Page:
How did you learn pointers?

This is a discussion on How did you learn pointers? within the C++ Programming forums, part of the General Programming Boards category; Hallo, I am just curious of how you guys learned when/ how to use pointers? I have been programing for ...

  1. #1
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    How did you learn pointers?

    Hallo,

    I am just curious of how you guys learned when/ how to use pointers? I have been programing for a while now, but I am still unsure about the whole pointer thing. Trying to read about has not really helped so far.

    I know pointers point to a memory adress, but I dont understand why there is a point in doing so.

    How did you learn pointers? Reading, practise or did it just hit you like lightning or something?

    thanks

  2. #2
    Deathray Engineer MacGyver's Avatar
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    Combination of reading, reading, reading, and practice, practice, practice.

    Diagrams help when dealing with pointers.

  3. #3
    and the hat of wrongness Salem's Avatar
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    If you dance barefoot on the broken glass of undefined behaviour, you've got to expect the occasional cut.
    If at first you don't succeed, try writing your phone number on the exam paper.
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  4. #4
    The larch
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    I learnt C++ quite recently and indeed pointers didn't seem useful for anything at first. The first example was the swap function - modifying two values in a function. Pointers were demonstrated and then it was immediately suggested to use references instead, as they are clearer.

    So just learn how you declare and initialize them and how you dereference them for the time being. When you get to the topics where they are absolutely necessary (e.g memory allocations, polymorphism), you'll see their use. And when you need pointers, you may need to refresh your memory how to use them. So, I'd say, as anything, understanding comes with practice.

  5. #5
    Its hard... But im here swgh's Avatar
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    C does not have references, so everything that wasn't passed by value to a function was passed by pointer addresses. It took me ages to get the hang of them, but like mentioned above, it takes practice. Every new thing seems diificult at first as it is new to you. I did personally find allocating memory in C++ much easier than C, as I foind new and delete much eaiser to use than malloc(). But that was just me. Everyone learns differently.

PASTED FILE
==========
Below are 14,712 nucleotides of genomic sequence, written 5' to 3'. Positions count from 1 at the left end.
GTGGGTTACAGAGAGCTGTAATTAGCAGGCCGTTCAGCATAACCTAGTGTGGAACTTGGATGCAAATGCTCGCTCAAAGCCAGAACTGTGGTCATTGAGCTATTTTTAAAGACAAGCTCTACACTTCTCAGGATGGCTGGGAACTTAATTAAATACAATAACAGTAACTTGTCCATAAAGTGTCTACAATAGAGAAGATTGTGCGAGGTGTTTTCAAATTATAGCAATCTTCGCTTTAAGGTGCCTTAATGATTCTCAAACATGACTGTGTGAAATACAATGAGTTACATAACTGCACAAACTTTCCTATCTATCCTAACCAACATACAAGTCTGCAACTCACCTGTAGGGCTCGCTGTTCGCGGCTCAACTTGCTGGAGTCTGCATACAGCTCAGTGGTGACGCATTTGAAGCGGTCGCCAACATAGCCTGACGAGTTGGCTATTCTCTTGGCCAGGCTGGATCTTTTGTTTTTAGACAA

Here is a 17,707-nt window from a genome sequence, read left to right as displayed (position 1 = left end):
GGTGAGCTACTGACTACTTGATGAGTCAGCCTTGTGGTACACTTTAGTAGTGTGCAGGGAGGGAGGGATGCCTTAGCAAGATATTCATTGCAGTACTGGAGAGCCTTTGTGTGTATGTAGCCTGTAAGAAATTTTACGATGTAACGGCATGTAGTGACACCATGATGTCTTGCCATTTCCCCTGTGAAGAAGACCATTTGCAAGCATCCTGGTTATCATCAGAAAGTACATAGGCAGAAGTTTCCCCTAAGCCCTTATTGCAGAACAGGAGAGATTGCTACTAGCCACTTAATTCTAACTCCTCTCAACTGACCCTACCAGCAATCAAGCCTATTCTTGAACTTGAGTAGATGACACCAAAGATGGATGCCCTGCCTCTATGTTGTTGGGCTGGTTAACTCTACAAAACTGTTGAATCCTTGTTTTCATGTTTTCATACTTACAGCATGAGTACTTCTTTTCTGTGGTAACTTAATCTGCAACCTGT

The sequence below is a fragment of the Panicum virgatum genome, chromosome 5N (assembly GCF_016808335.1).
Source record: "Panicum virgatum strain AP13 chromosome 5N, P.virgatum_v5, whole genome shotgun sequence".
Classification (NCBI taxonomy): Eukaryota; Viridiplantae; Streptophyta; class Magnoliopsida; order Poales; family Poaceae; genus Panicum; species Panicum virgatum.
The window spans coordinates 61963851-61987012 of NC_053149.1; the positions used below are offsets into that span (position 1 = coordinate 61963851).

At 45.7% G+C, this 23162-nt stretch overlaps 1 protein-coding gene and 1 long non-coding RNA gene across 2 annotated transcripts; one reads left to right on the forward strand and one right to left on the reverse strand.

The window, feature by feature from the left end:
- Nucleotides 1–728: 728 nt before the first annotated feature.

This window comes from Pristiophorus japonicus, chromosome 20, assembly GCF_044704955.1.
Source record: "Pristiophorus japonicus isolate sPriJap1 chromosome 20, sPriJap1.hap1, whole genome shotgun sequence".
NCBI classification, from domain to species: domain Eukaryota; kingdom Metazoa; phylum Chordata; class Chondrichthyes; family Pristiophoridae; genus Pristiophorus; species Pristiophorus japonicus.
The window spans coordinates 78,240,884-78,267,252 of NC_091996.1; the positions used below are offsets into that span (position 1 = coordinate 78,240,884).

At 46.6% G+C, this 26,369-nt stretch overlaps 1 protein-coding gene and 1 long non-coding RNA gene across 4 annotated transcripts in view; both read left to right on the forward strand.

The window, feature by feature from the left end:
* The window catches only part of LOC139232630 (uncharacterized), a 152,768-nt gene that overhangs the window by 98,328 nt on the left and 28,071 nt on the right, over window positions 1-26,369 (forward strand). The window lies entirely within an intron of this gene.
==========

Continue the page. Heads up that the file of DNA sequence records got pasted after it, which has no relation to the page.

I'm just trying to be a better person - My Name Is Earl

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    hello world!!!

  7. #7
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    Three important words:
    BINARY...SEARCH...TREE.

  8. #8
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    Thanks for your replies.

    I am not super lost, as I do know how to create dynamic arrays and a few other things (basicly thanks to some members at the forum here), but overall I dont feel that I know where and when to use pointers.

    For example, I have this function which compiles, but that crashes my program. I think it has something with pointers, but not sure.

    Code:
    // Add diffuse lighting
    currentColor = addDiffuse(closestPrimitive, currentRay, interPoint, thisScene);
    I dont want to turn this thread into how to solve the above, just one question. Non of the variables I am pasing are pointers, but is it possible that they need to be past as pointers anyway?

    hello world!!!
    ???

    Thanks

  9. #9
    Its hard... But im here swgh's Avatar
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    If you want the function to change the value of the variable passed, you can pass the address of the variable to the function, as long as you tell the compiler in the function prototype that it expects an address to be passed.

    Code:
    void convert ( int* ); // expects pointer
    
    int main()
    {
       int num = 5;
    
       cout << "Value is: " << num << endl;
    
       // pass address of variable
       convert ( &num );
    
      cout << "\nNew values is: " << num << endl;
    
       return 0;
    }
    
    void convert ( int *Ptr )
    {
       *Ptr = *Ptr * *Ptr;
    }
    Just to show how to pass a pointer to a function. Without code it is hard to know what you mean
    I'm just trying to be a better person - My Name Is Earl

  10. #10
    Ethernal Noob
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    I learned mostly from how iterators abstract primitive pointers.

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